Re: 'Die Another Day', I can almost imagine the production meeting:

WRITERS: Blunt, non-iconic opening. Bond mistrusted. Bond goes rogue. Back to basics, stripped down, punchy.

PRODUCERS: Yet, whatever. Just make sure you have a fuckton of girls and gadgets in the second half. Hey, how about an invisible car? Yeah, let's go with that.

Bryce Wilson said...

Yeah I feel sorry for Bronsan. I like him and I think it is obvious that he wanted to take Bond in the darker they eventually went with Craig. It is particularly obvious in Die, which yeah you nailed, great opening, nifty sword fight, giant pile of shit elsewhere.

His films are SO bad. I would say three out of the four are genuinely unwatchable. And The World Is Not Enough is my own pick for worst in the series.

When the best film on your tenure is Tomorrow Never Dies, something has gone wrong.

Tim said...

Not to just straight-up repeat Bryce, but you've absolutely nailed what made Connery's Bond the most interesting in terms of both performance and theme.

And with that, I'm going to have to not read any more of these, because I'm starting my own Bond-a-thon in a couple of months, and I don't want to even inadvertently steal any of your ideas. But if all of the entries are as good as this one, I look forward to a fun catch-up session in November.

Bryce- "When the best film on your tenure is Tomorrow Never Dies, something has gone wrong."

I would genuinely love to hear your thoughts on why TND is better than GoldenEye, my own pick for the only Brosnan picture worth a damn. But they're all a bit limp, aren't they?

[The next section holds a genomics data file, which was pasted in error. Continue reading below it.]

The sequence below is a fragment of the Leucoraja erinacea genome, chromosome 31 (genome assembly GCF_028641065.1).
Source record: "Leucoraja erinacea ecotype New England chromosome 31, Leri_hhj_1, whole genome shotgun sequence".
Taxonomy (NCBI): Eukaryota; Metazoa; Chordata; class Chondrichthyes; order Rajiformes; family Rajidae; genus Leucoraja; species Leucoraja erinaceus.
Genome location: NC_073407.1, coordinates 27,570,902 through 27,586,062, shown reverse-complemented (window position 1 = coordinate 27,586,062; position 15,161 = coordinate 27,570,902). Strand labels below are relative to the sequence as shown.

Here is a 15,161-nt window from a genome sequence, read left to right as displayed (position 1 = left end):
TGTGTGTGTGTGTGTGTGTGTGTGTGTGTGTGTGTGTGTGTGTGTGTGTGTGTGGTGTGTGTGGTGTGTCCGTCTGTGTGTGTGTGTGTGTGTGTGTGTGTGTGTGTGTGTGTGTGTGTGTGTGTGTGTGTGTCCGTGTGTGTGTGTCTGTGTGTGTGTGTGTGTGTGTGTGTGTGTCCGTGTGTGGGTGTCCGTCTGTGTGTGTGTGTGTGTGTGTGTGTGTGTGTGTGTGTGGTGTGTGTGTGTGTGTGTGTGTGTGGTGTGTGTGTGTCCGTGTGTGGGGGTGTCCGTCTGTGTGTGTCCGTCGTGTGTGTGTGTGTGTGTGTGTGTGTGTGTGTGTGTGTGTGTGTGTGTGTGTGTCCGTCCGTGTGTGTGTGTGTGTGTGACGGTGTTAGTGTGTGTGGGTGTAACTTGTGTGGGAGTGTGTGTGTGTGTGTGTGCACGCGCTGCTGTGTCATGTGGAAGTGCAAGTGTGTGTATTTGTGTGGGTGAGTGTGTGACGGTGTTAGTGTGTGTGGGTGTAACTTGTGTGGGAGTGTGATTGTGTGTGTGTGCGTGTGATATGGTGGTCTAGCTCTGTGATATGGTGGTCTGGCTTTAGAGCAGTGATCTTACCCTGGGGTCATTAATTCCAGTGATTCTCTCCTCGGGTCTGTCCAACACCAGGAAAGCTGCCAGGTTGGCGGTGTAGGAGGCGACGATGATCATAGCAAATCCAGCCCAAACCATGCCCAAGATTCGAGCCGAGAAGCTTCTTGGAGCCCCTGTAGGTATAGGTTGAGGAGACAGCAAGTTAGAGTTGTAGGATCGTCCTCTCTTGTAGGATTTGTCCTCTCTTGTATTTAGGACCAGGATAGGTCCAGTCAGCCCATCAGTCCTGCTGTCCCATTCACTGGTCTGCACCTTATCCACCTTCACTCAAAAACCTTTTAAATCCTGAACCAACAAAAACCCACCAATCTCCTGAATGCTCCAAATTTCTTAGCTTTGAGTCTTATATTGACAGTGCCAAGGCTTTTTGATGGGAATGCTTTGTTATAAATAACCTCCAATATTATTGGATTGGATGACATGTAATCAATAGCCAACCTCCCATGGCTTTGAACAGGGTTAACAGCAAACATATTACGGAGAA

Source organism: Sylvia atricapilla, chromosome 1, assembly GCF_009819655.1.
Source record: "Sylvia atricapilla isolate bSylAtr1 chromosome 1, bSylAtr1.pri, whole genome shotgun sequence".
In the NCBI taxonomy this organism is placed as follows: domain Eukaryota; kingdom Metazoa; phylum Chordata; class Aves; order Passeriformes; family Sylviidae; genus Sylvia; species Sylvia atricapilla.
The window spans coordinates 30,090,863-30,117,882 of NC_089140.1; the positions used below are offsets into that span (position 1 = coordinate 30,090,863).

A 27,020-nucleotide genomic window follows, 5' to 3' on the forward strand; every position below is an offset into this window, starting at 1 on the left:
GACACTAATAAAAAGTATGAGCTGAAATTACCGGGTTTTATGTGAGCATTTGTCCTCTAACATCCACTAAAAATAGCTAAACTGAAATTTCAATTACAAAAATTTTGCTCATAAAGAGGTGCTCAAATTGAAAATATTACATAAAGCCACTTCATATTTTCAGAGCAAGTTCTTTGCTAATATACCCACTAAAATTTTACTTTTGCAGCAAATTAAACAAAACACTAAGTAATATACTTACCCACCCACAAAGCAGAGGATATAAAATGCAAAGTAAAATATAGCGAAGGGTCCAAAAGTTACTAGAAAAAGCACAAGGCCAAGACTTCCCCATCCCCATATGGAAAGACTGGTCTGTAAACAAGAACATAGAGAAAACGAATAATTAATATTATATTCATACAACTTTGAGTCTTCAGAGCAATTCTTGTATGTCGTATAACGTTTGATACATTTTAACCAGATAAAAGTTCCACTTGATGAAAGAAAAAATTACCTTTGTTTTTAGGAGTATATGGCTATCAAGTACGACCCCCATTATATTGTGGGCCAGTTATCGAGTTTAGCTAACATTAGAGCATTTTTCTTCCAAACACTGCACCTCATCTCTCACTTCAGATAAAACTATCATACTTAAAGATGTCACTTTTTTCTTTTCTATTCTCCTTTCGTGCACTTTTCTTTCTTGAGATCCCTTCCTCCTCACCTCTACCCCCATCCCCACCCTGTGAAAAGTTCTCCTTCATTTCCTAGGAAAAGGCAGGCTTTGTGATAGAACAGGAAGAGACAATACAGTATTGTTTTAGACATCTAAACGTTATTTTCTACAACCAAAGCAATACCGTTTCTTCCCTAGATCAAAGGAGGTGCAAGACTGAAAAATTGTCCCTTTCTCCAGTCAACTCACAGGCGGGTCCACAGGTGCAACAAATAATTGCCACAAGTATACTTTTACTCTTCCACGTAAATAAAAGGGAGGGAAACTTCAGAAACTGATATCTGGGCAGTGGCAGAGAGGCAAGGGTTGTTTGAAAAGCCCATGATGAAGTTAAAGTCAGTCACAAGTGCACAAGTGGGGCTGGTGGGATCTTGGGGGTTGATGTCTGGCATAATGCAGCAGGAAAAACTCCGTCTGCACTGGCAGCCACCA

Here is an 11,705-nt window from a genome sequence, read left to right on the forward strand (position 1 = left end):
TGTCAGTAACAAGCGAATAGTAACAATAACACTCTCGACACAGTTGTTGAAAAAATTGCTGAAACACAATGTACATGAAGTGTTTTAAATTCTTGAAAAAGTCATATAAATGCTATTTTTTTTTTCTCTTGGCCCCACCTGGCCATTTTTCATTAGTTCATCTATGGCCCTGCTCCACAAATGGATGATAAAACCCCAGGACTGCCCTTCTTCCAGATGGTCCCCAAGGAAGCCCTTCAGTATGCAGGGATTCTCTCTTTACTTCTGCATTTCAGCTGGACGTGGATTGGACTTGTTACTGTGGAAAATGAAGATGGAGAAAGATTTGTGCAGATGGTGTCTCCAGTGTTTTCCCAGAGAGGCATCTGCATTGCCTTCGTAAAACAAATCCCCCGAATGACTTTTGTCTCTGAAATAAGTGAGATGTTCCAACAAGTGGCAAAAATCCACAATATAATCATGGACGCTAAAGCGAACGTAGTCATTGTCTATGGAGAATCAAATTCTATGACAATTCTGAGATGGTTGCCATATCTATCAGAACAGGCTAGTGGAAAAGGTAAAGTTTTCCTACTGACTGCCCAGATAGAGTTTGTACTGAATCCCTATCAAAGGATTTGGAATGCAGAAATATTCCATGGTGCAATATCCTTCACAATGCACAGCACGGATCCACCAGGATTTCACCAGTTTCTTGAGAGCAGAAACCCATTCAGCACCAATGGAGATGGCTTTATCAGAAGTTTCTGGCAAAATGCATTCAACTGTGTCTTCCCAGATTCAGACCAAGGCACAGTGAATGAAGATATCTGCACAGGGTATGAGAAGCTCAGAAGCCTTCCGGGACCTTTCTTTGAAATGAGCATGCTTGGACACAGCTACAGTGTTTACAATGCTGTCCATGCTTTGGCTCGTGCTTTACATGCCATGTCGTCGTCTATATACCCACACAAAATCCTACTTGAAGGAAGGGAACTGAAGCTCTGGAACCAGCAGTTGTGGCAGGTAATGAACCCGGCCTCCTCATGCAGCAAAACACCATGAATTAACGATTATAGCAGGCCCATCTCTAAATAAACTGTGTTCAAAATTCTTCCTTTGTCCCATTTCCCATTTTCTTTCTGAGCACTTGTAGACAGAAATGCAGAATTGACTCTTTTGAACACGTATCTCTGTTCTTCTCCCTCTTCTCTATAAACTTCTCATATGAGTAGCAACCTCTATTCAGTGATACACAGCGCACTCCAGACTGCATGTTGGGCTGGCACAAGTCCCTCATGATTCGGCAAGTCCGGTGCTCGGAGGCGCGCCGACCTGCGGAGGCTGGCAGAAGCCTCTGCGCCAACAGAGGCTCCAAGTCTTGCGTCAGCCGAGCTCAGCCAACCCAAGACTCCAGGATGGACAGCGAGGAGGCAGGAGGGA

Neil Fulwood said...

Thanks for the comments, guys.

Tim, I'm going to have to repay the favour and not refer to your Bond-a-thon, just to keep my own perspective fresh. I think I'll book some time off work round about 'Skyfall' and get in some heavy-duty Antagony & Ecstasy time.

I must admit, with the exception of 'Goldeneye', I haven't reapproached any of the Brosnans since they first flickered their disappointment across my retinas on the big screen. 'Goldeneye', while watchable, plays like a "greatest hits" package of the preceding films, and I remember the others simply as a collection really great pre-credits sequences followed by demonstrably lousy movies.

Christ, that's my autumn written off!

Bryce Wilson said...
This comment has been removed by the author.
Bryce Wilson said...

@Tim: The thing about Goldeneye is that the opening sequence is genuinely fantastic, but it just kind of loses momentum after that. Sean Bean is a weak villain ("Strawberries James") none of the set pieces are particularly creative.

Really though the problem I have with it is the problem I have with all the Bronsan Bonds (as from The World Is Not Enough which I just hate for being so damned dull after its spectacular opening) in that it never finds a proper tone. It doesn't know if it wants to be a Moore like campfest (Xenia Onotop) or a film in the grittier Connery, Craig mode (super serious scenes shot in graveyard of Soviet Statues). So it splits the difference and just is kind of schizophrenic.

Tomorrow Never Dies definitely has its flaws (coughJohnPrycecough), but at least chooses a consistent tone of light action, has Michelle Yeoh and has at least one good action scene, (the motorcycle slum chase).

All in all there's not a great deal of difference between the two, I'd give Tomorrow the same B minus I'd give the average Moore Bond, and Goldeneye a C.